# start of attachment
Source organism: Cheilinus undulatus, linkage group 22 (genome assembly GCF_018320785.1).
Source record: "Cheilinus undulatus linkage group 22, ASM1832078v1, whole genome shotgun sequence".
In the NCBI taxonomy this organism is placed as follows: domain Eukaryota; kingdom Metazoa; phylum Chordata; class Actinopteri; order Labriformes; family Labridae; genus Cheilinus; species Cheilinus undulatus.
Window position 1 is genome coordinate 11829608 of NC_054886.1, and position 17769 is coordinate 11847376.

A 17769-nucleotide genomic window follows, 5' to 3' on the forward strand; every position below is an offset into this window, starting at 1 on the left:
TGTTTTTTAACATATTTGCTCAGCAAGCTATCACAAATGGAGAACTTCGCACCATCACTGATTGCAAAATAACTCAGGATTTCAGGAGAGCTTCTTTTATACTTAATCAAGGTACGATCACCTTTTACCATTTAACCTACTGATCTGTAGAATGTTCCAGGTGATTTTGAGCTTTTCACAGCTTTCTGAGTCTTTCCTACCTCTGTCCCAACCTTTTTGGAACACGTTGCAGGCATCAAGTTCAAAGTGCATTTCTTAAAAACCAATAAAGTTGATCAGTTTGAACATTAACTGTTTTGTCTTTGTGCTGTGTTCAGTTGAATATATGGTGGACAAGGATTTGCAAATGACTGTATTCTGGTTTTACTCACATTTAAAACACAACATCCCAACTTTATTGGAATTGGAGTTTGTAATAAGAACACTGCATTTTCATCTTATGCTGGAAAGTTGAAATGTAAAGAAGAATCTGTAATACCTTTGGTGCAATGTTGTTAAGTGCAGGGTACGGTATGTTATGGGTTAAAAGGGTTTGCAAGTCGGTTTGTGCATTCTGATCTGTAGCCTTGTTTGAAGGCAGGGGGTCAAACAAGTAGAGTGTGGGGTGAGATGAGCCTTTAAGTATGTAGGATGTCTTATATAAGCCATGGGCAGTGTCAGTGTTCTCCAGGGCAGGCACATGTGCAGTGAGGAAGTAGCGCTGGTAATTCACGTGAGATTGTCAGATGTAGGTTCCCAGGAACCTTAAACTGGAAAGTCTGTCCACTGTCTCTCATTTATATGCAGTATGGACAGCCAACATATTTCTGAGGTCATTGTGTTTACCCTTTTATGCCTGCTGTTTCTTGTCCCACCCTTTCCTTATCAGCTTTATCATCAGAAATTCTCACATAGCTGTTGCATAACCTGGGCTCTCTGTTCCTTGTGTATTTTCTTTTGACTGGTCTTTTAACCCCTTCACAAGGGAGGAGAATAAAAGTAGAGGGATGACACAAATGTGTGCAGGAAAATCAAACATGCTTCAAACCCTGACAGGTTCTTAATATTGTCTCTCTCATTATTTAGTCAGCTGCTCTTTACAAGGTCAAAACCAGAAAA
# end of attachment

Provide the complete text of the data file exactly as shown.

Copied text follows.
Source organism: Cheilinus undulatus, linkage group 22 (genome assembly GCF_018320785.1).
Source record: "Cheilinus undulatus linkage group 22, ASM1832078v1, whole genome shotgun sequence".
In the NCBI taxonomy this organism is placed as follows: domain Eukaryota; kingdom Metazoa; phylum Chordata; class Actinopteri; order Labriformes; family Labridae; genus Cheilinus; species Cheilinus undulatus.
Window position 1 is genome coordinate 11829608 of NC_054886.1, and position 17769 is coordinate 11847376.

A 17769-nucleotide genomic window follows, 5' to 3' on the forward strand; every position below is an offset into this window, starting at 1 on the left:
TGTTTTTTAACATATTTGCTCAGCAAGCTATCACAAATGGAGAACTTCGCACCATCACTGATTGCAAAATAACTCAGGATTTCAGGAGAGCTTCTTTTATACTTAATCAAGGTACGATCACCTTTTACCATTTAACCTACTGATCTGTAGAATGTTCCAGGTGATTTTGAGCTTTTCACAGCTTTCTGAGTCTTTCCTACCTCTGTCCCAACCTTTTTGGAACACGTTGCAGGCATCAAGTTCAAAGTGCATTTCTTAAAAACCAATAAAGTTGATCAGTTTGAACATTAACTGTTTTGTCTTTGTGCTGTGTTCAGTTGAATATATGGTGGACAAGGATTTGCAAATGACTGTATTCTGGTTTTACTCACATTTAAAACACAACATCCCAACTTTATTGGAATTGGAGTTTGTAATAAGAACACTGCATTTTCATCTTATGCTGGAAAGTTGAAATGTAAAGAAGAATCTGTAATACCTTTGGTGCAATGTTGTTAAGTGCAGGGTACGGTATGTTATGGGTTAAAAGGGTTTGCAAGTCGGTTTGTGCATTCTGATCTGTAGCCTTGTTTGAAGGCAGGGGGTCAAACAAGTAGAGTGTGGGGTGAGATGAGCCTTTAAGTATGTAGGATGTCTTATATAAGCCATGGGCAGTGTCAGTGTTCTCCAGGGCAGGCACATGTGCAGTGAGGAAGTAGCGCTGGTAATTCACGTGAGATTGTCAGATGTAGGTTCCCAGGAACCTTAAACTGGAAAGTCTGTCCACTGTCTCTCATTTATATGCAGTATGGACAGCCAACATATTTCTGAGGTCATTGTGTTTACCCTTTTATGCCTGCTGTTTCTTGTCCCACCCTTTCCTTATCAGCTTTATCATCAGAAATTCTCACATAGCTGTTGCATAACCTGGGCTCTCTGTTCCTTGTGTATTTTCTTTTGACTGGTCTTTTAACCCCTTCACAAGGGAGGAGAATAAAAGTAGAGGGATGACACAAATGTGTGCAGGAAAATCAAACATGCTTCAAACCCTGACAGGTTCTTAATATTGTCTCTCTCATTATTTAGTCAGCTGCTCTTTACAAGGTCAAAACCAGAAAA